Michelle Stevens 08:43As I said, postdocs come to us mainly to start their own application process for their own individual funding. If postdocs are lucky, they'll, they'll start at UCSF in maybe a training grant slot or on their mentors R1 as a researcher, you know, postdoctoral researcher helping their mentors with whatever research they're doing. Sometimes some of our postdocs come in with no funding, and they're told you got to get funding right away. If everything works out. We will even start helping a postdoc before they get to UCSF, if we have their offer letter, and we're just waiting, and they're at their current institution before they even get to UCSF, because we have that offer letter and we've confirmed it with a mentor in the department. We can even start helping postdocs before they arrive at UCSF in applying for fellowship grants. But normally when they get here, we'd love we have relationships with the administrative staff of departments to say hey, send them over so that we can go through the process, right? Because we do so many proposals here at UCSF, postdocs really need to give the RSCs is about a 30 day notice before the deadline. And it's not saying that the whole application process takes 30 days, it's because we want to go over the process itself. And then really starting the postdocs to concentrate on particular parts of the application that they need to, which can be time consuming, like gathering all their letters of support. And so if that's going to take a while, especially during summer months, when they're past, you know, mentors in their previous institutions are on summer break, you know, that's going to take time, right, to gather fresh letters of recommendations for whatever application that they're doing. And so we want to be able to help postdocs with those things, and setting it in a timeline so that you see the goal where we're heading toward, and then we're all getting to that point together. And so, the sooner we can see postdocs, and communicate with them and work with them, the better, we're always willing to meet with them face to face before COVID. And now on, via zoom, and then go walk through steps.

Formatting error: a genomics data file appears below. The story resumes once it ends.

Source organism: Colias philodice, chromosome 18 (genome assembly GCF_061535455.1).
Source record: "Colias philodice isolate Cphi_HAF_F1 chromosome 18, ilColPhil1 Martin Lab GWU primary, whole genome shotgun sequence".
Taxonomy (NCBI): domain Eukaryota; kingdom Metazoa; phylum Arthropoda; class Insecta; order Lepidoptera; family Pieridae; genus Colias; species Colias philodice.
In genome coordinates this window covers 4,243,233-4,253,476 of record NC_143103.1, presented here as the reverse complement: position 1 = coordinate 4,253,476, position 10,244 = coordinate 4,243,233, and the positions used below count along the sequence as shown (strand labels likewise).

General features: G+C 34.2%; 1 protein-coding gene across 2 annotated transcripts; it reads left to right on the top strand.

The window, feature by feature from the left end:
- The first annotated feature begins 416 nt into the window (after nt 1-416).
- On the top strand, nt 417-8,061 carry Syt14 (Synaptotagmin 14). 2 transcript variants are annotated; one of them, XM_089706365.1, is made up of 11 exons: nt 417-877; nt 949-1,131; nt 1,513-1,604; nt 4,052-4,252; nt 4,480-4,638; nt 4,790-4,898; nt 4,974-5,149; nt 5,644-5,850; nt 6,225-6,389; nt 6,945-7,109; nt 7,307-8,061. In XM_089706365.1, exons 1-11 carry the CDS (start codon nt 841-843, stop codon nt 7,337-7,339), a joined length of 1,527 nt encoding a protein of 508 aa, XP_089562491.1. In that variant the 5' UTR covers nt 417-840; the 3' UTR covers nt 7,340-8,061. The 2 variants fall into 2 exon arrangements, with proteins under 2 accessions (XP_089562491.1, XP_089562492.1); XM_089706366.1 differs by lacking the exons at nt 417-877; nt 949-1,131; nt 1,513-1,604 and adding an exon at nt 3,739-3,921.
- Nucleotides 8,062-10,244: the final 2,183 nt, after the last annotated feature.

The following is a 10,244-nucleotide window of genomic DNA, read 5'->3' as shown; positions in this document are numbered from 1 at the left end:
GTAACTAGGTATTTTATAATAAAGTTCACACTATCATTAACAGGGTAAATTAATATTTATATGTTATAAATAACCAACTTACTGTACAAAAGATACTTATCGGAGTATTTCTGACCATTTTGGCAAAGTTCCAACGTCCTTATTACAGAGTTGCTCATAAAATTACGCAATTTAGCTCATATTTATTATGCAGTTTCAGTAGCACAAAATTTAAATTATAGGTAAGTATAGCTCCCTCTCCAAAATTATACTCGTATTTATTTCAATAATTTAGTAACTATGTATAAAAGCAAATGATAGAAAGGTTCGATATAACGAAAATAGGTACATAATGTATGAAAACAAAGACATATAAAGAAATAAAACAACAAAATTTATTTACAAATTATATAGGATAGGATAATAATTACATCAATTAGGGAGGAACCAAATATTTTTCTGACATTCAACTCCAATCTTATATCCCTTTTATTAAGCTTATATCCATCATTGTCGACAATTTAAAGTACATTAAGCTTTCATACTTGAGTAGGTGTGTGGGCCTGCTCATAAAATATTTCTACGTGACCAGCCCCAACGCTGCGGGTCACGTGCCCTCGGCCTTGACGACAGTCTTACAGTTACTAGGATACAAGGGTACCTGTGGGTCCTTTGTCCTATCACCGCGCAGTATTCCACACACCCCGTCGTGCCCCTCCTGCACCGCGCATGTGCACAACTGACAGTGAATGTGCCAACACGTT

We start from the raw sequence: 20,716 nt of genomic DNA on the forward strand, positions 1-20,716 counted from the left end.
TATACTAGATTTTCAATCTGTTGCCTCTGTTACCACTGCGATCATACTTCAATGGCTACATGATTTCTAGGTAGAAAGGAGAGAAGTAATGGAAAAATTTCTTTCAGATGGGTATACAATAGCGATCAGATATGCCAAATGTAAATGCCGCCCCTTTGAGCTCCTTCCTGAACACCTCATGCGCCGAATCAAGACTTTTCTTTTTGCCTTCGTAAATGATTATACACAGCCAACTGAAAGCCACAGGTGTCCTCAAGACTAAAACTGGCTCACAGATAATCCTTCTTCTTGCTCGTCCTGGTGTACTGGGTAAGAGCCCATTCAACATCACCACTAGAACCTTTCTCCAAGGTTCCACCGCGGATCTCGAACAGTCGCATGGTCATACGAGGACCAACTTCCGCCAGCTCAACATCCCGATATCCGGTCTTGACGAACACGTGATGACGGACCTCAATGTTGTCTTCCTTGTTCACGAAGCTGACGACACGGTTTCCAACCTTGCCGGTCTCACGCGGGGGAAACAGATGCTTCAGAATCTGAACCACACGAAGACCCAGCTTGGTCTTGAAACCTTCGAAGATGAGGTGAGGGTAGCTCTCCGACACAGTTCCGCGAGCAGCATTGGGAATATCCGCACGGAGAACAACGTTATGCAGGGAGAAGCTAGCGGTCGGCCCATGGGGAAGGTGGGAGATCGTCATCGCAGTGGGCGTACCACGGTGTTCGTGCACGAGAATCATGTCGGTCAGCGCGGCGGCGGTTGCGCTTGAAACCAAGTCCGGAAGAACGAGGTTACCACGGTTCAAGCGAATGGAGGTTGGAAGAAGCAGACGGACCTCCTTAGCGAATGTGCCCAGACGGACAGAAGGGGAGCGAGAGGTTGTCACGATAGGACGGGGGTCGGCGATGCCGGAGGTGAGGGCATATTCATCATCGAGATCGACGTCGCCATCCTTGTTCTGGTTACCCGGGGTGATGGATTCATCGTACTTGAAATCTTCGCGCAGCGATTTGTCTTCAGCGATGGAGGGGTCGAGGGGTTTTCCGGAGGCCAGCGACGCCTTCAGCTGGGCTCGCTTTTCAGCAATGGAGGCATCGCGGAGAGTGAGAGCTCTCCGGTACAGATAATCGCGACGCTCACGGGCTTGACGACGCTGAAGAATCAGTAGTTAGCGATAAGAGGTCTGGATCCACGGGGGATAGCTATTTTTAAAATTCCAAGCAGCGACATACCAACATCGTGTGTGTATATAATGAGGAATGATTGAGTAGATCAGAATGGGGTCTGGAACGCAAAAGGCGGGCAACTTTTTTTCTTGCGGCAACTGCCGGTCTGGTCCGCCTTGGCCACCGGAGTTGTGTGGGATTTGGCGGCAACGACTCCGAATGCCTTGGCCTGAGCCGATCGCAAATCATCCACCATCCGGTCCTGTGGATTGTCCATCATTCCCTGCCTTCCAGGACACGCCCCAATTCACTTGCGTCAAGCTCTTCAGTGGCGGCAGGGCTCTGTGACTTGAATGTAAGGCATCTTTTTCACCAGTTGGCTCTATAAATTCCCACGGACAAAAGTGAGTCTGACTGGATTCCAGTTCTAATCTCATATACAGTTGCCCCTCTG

Michelle Stevens 11:35I think doing those brown bags and stuff with the postdoc unit and stuff, I think one misconception is that we're not here to help postdocs, that we're only here for faculty or that we might be too bureaucratic, they're on the backburner, while, you know, faculty and their proposals. I think that's where the timeline is really important. Because one RC can, if it's a small department, it might be one RC kind of giving service to that whole unit. If it's a big, big unit, like the Department of Medicine, there's actually two RMS teams that support the Department of Medicine, because it's a large one for the campus side, we call it, and one for the ZSFG side. So, all of the departments have a designation. And, so it's just easier to manage that, you know, faculty, we know who the faculty are. Postdocs come and they go, right? And so it's easier to have the postdocs supported by their mentor's RC. And so, it's sometimes, I guess, mentors forget to tell their postdocs that we're here as a resource available to you guys. But it's really, we're here to help get any extramural funding. Because, you know, when it comes from an outside source, there's usually things that sponsors want in return, like a financial report or a progress report. But there's also, if it's coming from federal sources, there's a lot of things that you guys don't have to worry about. But as an institution, we worry about. Like, audits--we get one every year. And if it's good, it flies and we're all good, if it's bad, that can that can open up the institution for more audits. And so we want to make sure that we're doing everything on behalf of UCSF, doing things correctly. But at the same time, helping our faculty not worry about that, helping our researchers and postdocs not worry about that. And, you know, we're the people who will be like, "Oh, because you're not a US resident or citizen, you can't apply for these types of grants, but these might be available to you," right? And so, if an RC is working with a department or a researcher long enough, they kind of know what sponsors are available for that research, or that that the researcher is doing. And so, we might know things that we can give you an answer really quickly. Versus you're like doing a web search and trying to figure out where, what sponsor will, you know, support me and things like that. We are always willing to look at policies and structures of new foundations that we've never heard about, because we need to enter that into the greater UCOP system, you University of California, Office of the President kind of keeps track of all sponsors that all 10 campuses get funding from and so if we've not done them, maybe UCSD or UCLA has gotten an award. And so we might know, you know if there's any hiccups that we should know about. But yeah, we're here to help. We're here to kind of guide and we're not here to be a bureaucrat, we're not here to set up walls and tell you no, you can't, we might say no, you can't on this, but you can on this. That's what we're here for. 041b061a72